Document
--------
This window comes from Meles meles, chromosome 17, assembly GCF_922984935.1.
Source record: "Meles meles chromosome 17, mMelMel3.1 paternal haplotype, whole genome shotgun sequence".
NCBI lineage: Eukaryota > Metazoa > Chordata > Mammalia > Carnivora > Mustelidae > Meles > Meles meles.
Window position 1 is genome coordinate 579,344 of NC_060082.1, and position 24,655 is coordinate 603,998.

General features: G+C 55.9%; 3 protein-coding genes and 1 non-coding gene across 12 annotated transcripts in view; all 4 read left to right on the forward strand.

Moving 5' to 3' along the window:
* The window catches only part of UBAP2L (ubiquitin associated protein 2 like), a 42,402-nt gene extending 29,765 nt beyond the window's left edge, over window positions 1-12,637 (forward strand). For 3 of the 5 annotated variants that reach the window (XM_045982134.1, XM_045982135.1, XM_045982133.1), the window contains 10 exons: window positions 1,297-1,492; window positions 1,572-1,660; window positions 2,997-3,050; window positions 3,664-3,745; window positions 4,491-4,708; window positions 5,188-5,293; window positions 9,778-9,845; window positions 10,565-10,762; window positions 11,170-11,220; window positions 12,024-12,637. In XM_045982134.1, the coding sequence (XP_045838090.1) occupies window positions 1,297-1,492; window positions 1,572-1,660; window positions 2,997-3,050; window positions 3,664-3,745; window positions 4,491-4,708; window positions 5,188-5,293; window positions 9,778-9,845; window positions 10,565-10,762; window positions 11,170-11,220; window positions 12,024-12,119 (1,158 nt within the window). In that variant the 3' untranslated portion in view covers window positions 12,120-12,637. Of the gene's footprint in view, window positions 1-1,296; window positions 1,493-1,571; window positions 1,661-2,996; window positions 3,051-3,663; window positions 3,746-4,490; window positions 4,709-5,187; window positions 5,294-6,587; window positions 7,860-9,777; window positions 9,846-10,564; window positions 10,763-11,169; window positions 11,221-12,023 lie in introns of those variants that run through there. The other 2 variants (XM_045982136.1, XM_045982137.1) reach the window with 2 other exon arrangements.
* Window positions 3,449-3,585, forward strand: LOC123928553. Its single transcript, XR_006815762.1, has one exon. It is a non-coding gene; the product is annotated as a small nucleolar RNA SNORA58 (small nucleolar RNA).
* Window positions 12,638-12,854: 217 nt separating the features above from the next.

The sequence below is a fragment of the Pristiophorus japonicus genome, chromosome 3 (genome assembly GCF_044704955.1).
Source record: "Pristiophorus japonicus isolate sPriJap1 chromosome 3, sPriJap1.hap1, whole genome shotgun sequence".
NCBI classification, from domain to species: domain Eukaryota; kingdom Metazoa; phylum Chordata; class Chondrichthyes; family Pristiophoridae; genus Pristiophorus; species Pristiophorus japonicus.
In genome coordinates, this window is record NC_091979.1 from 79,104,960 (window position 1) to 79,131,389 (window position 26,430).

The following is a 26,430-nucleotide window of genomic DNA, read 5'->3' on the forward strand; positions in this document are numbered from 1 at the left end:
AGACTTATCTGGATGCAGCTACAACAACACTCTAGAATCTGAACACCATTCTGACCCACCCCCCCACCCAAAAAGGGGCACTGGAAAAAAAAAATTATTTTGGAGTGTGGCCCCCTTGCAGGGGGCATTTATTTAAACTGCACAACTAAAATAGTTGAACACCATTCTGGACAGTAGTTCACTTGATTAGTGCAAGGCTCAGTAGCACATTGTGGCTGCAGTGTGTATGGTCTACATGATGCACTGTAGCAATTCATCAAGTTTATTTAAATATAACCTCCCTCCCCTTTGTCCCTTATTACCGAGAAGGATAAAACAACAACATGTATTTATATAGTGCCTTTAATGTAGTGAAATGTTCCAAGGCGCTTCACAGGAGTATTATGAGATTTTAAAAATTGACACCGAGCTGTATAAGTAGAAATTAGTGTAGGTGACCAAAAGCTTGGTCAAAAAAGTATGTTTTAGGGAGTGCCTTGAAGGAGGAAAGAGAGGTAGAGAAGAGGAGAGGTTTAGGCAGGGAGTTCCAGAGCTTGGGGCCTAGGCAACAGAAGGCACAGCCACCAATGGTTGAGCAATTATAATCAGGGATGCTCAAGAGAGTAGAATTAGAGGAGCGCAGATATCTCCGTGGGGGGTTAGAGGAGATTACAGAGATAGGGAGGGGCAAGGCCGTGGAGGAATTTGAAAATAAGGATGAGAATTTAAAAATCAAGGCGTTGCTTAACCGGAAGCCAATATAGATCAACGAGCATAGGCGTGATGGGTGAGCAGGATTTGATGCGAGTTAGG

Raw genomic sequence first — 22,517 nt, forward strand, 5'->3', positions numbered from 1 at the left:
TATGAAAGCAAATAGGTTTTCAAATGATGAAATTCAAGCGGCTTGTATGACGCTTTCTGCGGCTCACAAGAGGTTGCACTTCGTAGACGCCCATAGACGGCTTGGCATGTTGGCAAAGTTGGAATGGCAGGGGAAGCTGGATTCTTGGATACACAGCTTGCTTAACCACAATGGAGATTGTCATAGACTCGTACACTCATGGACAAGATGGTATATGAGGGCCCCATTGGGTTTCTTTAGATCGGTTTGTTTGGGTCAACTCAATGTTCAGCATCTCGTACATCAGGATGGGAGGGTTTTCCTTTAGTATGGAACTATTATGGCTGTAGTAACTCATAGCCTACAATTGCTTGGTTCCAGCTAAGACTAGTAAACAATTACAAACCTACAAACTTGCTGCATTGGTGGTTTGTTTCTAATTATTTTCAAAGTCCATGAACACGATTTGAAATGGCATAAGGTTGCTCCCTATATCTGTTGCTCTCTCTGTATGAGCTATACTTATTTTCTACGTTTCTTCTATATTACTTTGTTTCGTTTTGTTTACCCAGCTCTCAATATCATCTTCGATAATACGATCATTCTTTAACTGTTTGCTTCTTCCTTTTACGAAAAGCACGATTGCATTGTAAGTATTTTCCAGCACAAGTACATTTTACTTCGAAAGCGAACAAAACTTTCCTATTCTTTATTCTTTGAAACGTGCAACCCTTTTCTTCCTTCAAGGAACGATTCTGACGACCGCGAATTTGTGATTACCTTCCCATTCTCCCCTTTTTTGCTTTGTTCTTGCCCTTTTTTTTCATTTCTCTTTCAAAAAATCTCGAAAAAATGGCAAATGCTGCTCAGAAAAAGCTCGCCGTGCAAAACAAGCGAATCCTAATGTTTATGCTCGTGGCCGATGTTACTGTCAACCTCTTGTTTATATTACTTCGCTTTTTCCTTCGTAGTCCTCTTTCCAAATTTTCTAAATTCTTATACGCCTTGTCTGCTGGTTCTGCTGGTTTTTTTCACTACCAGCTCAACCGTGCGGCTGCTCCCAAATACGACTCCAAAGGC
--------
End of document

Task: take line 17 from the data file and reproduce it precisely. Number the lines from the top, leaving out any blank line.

TATGAAAGCAAATAGGTTTTCAAATGATGAAATTCAAGCGGCTTGTATGACGCTTTCTGCGGCTCACAAGAGGTTGCACTTCGTAGACGCCCATAGACGGCTTGGCATGTTGGCAAAGTTGGAATGGCAGGGGAAGCTGGATTCTTGGATACACAGCTTGCTTAACCACAATGGAGATTGTCATAGACTCGTACACTCATGGACAAGATGGTATATGAGGGCCCCATTGGGTTTCTTTAGATCGGTTTGTTTGGGTCAACTCAATGTTCAGCATCTCGTACATCAGGATGGGAGGGTTTTCCTTTAGTATGGAACTATTATGGCTGTAGTAACTCATAGCCTACAATTGCTTGGTTCCAGCTAAGACTAGTAAACAATTACAAACCTACAAACTTGCTGCATTGGTGGTTTGTTTCTAATTATTTTCAAAGTCCATGAACACGATTTGAAATGGCATAAGGTTGCTCCCTATATCTGTTGCTCTCTCTGTATGAGCTATACTTATTTTCTACGTTTCTTCTATATTACTTTGTTTCGTTTTGTTTACCCAGCTCTCAATATCATCTTCGATAATACGATCATTCTTTAACTGTTTGCTTCTTCCTTTTACGAAAAGCACGATTGCATTGTAAGTATTTTCCAGCACAAGTACATTTTACTTCGAAAGCGAACAAAACTTTCCTATTCTTTATTCTTTGAAACGTGCAACCCTTTTCTTCCTTCAAGGAACGATTCTGACGACCGCGAATTTGTGATTACCTTCCCATTCTCCCCTTTTTTGCTTTGTTCTTGCCCTTTTTTTTCATTTCTCTTTCAAAAAATCTCGAAAAAATGGCAAATGCTGCTCAGAAAAAGCTCGCCGTGCAAAACAAGCGAATCCTAATGTTTATGCTCGTGGCCGATGTTACTGTCAACCTCTTGTTTATATTACTTCGCTTTTTCCTTCGTAGTCCTCTTTCCAAATTTTCTAAATTCTTATACGCCTTGTCTGCTGGTTCTGCTGGTTTTTTTCACTACCAGCTCAACCGTGCGGCTGCTCCCAAATACGACTCCAAAGGC